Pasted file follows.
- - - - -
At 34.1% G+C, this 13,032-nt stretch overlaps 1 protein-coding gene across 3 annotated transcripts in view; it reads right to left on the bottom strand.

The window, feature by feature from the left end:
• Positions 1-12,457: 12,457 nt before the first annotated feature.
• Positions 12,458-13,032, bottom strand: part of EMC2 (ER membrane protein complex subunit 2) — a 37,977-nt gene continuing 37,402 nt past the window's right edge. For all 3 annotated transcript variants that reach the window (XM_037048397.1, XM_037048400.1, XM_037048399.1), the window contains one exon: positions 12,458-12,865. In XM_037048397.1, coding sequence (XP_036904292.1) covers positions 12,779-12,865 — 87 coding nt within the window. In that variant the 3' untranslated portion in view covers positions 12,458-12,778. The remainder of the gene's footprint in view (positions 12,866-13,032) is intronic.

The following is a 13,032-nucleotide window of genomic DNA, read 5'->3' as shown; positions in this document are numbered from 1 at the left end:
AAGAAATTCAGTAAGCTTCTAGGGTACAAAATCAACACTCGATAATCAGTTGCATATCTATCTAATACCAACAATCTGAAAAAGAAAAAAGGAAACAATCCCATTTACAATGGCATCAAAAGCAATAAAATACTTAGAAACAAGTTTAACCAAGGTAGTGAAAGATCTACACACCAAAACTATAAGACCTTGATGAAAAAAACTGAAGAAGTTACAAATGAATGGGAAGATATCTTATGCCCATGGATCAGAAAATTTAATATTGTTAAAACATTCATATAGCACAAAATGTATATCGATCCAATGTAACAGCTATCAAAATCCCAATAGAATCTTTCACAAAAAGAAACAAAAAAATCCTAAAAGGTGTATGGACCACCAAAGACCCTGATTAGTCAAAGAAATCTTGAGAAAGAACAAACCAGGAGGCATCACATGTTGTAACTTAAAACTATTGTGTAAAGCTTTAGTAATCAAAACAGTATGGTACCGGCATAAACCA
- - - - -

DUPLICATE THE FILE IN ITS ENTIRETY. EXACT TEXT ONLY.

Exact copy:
At 34.1% G+C, this 13,032-nt stretch overlaps 1 protein-coding gene across 3 annotated transcripts in view; it reads right to left on the bottom strand.

The window, feature by feature from the left end:
• Positions 1-12,457: 12,457 nt before the first annotated feature.
• Positions 12,458-13,032, bottom strand: part of EMC2 (ER membrane protein complex subunit 2) — a 37,977-nt gene continuing 37,402 nt past the window's right edge. For all 3 annotated transcript variants that reach the window (XM_037048397.1, XM_037048400.1, XM_037048399.1), the window contains one exon: positions 12,458-12,865. In XM_037048397.1, coding sequence (XP_036904292.1) covers positions 12,779-12,865 — 87 coding nt within the window. In that variant the 3' untranslated portion in view covers positions 12,458-12,778. The remainder of the gene's footprint in view (positions 12,866-13,032) is intronic.

The following is a 13,032-nucleotide window of genomic DNA, read 5'->3' as shown; positions in this document are numbered from 1 at the left end:
AAGAAATTCAGTAAGCTTCTAGGGTACAAAATCAACACTCGATAATCAGTTGCATATCTATCTAATACCAACAATCTGAAAAAGAAAAAAGGAAACAATCCCATTTACAATGGCATCAAAAGCAATAAAATACTTAGAAACAAGTTTAACCAAGGTAGTGAAAGATCTACACACCAAAACTATAAGACCTTGATGAAAAAAACTGAAGAAGTTACAAATGAATGGGAAGATATCTTATGCCCATGGATCAGAAAATTTAATATTGTTAAAACATTCATATAGCACAAAATGTATATCGATCCAATGTAACAGCTATCAAAATCCCAATAGAATCTTTCACAAAAAGAAACAAAAAAATCCTAAAAGGTGTATGGACCACCAAAGACCCTGATTAGTCAAAGAAATCTTGAGAAAGAACAAACCAGGAGGCATCACATGTTGTAACTTAAAACTATTGTGTAAAGCTTTAGTAATCAAAACAGTATGGTACCGGCATAAACCA